Tariff Hike Will Not Affect Imports

TRINIDAD & TOBAGO - The Government’s expected doubling of the tariff on imported chicken, from 40 per cent to 80 per cent, will not lead to higher prices of local chicken.
calendar icon 15 December 2011
clock icon 4 minute read

The Common External Tariff (CET) increase is meant to protect the local poultry industry, not place a ban on imported chicken or chicken parts. This was the assurance given by the members of the Poultry Association of Trinidad and Tobago (PATT) at a media conference yesterday afternoon at Crowne Plaza hotel, Port-of-Spain.

Robin Phillips, Poultry Association president and director of public relations and marketing at Arawak Company Limited, denied claims made in a newspaper article on Tuesday that imported chicken had not affected local poultry jobs.

"At a symposium on Monday, hosted by the Livestock and Livestock Products Board, there were farmers there complaining because they couldn’t sell their chickens in the normal cycles. They were only getting two to three batches per annum this year, compared to previous years of five or six. So that means their income has been cut by more than half," he said.

Mr Phillips said even Arawak has been affected by what PATT described as a spike in the amount of chicken, usually "dark meat" — legs, thighs and part of the back - from the United States.

"My own company, Arawak, had to close their doors for two and a half weeks because there was no where else to put frozen chicken. What happens to the people who work in the plants? Sure, we could absorb and pay two and a half weeks but we cannot continue to do that on a consistent basis and one of our factories was closed in the latter half of November. All the producers here have been cutting hours and days and all sorts of things from their production schedules to balance the surpluses," Mr Phillips said.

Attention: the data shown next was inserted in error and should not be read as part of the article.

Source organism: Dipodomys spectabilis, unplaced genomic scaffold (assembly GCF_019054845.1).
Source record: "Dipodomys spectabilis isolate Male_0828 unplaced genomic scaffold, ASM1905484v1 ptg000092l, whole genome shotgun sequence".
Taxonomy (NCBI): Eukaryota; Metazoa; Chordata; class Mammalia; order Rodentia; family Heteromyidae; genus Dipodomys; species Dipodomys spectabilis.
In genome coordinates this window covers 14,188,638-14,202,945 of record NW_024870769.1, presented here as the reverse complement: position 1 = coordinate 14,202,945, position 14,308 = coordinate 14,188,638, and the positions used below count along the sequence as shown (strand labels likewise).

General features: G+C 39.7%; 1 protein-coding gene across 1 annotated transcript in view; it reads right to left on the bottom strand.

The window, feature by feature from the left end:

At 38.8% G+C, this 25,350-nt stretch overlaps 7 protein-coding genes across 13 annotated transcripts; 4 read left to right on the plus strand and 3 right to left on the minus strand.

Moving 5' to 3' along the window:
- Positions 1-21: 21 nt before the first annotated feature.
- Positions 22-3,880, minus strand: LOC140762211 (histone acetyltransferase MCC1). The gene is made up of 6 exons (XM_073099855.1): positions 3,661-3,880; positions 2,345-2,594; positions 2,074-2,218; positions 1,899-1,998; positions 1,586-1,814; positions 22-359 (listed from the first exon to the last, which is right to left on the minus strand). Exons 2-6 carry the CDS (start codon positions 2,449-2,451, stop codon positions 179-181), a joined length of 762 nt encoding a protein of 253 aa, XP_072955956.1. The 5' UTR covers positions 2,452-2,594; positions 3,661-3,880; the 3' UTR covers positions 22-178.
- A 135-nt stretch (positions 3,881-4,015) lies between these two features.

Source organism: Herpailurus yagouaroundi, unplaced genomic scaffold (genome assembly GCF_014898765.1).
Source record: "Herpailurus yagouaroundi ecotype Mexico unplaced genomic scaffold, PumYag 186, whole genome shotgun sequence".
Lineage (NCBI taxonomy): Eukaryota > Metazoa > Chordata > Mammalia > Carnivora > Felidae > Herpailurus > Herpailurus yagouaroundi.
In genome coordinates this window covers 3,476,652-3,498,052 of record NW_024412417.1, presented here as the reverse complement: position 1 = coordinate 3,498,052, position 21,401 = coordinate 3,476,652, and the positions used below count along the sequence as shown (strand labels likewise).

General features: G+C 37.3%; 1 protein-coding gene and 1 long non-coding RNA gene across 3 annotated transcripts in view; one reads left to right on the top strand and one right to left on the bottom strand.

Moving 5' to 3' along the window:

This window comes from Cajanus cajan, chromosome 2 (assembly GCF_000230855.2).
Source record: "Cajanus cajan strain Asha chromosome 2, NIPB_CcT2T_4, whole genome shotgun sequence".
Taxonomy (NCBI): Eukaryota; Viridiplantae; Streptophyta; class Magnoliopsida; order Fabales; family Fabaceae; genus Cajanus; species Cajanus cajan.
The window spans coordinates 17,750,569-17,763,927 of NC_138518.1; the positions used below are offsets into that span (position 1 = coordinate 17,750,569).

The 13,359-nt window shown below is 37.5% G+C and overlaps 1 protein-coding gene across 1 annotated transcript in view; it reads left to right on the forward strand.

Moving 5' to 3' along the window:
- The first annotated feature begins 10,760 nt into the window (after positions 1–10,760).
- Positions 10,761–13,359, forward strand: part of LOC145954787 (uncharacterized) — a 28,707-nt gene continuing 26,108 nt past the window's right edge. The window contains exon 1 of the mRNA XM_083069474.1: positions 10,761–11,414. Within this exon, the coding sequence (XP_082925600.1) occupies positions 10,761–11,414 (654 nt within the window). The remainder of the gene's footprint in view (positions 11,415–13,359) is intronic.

The Poultry Association president also noted most direct employment jobs within the sector are in rural areas of Trinidad, hence any reduction in sales or worse, closures, would have a "disastrous" impact, especially on pluck shops.

Mr Phillips said there are approximately 3,000 pluck shops, which on average employ four people each. That’s a total of 12,000 people who would be affected by any reduction in the production of local chicken. PATT members also said they have not received any Government subsidies since the early 1980s and all they want is the aforementioned CET increase on imported chicken.

But Phillip Seepersad, a chicken importer, told Newsday said everything imported is duty-free.

"Ask any Customs officer about the duty-free concessions for local manufacturers. The Poultry Association should stop crying about under-priced imported chicken and start meeting local demand for leg and thigh quarters," he said.

Mr Seepersad said moving the CET from 40 per cent to 80 per cent would simply hurt "Mom and Pop restaurants and the small man on the street" who patronise these establishments.

"I cater mostly to small restaurants along the East-West corridor, not supermarkets. I have to pay duty, cold storage fees, and truckage. These big companies usually chill their chicken and transport them one time to supermarkets and their other clients. If cheaper, imported chicken is really a problem, then become innovative and find ways to cut costs, rather than running to Government for help," Mr Seepersad said.

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